Combustion by-products, such as carbon, are maintained in solution by dispersants, reducing deposits. Dispersants are designed to keep the by-products in the oil until the filtration system can remove them. Dispersants and Detergents work hand in hand to keep the engine clean.
Imagine a blender whipping your motor oil and you will get a pretty good picture of how the oil is whipped by the rapidly moving parts in the engine. As the oil is whipped, it traps air. The resulting foam has very poor lubricating properties. Chemical additives such as silicone are added in near trace amounts to reduce foaming. The effect of these anti-foaming additives is to weaken the air bubbles, allowing them to collapse more quickly, thus reducing the amount of foaming that occurs.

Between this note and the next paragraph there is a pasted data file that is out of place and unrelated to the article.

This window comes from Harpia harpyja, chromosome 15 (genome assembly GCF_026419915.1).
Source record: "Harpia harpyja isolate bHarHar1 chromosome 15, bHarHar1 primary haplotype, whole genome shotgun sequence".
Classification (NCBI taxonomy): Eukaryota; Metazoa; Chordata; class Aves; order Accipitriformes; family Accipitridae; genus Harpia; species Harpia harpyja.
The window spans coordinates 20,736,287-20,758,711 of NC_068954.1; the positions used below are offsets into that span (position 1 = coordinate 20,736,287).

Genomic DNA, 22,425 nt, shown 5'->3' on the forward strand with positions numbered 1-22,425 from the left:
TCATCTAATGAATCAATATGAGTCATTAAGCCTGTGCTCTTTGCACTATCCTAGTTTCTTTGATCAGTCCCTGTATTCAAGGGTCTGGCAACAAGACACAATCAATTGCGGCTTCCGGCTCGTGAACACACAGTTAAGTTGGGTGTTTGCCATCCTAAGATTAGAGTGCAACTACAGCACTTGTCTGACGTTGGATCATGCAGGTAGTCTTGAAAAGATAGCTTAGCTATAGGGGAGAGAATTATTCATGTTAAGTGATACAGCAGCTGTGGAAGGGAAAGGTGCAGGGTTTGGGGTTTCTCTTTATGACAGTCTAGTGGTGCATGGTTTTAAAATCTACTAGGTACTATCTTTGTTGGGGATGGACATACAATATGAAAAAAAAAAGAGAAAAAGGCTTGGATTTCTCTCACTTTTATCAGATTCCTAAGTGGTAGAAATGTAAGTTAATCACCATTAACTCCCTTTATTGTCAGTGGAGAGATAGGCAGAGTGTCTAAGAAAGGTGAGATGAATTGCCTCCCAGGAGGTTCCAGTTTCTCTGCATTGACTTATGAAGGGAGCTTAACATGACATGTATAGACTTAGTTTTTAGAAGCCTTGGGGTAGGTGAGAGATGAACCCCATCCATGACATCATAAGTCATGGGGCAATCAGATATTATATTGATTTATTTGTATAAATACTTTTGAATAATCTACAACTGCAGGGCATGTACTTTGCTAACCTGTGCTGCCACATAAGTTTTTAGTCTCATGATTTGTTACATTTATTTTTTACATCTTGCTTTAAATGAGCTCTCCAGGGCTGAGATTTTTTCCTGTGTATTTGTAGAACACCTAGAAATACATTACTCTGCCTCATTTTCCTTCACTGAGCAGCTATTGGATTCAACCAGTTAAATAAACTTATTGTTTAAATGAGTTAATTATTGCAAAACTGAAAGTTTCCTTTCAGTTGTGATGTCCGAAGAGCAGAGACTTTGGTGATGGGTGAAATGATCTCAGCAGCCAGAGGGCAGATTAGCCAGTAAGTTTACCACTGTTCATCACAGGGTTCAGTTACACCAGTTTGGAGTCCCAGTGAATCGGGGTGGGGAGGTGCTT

Seals come in various sizes, shapes and materials. It is necessary for motor oils to not only be compatible with the materials, but to nourish the seals. Seals should not degrade, dissolve, crack or shrink. As an additional benefit, some, but certainly not all, oils even cause a little swelling of the seal.
Motor oil is certainly more than just refined crude in a bottle; it is a marvelous product that is the result of years of research and millions of hours of use. Motor oils have improved constantly from the days of whale oil and animal fats so that today’s oils accomplish multiple tasks and not merely lubrication. In my next edition of Lube Notes, I will look at API and SAE classifications.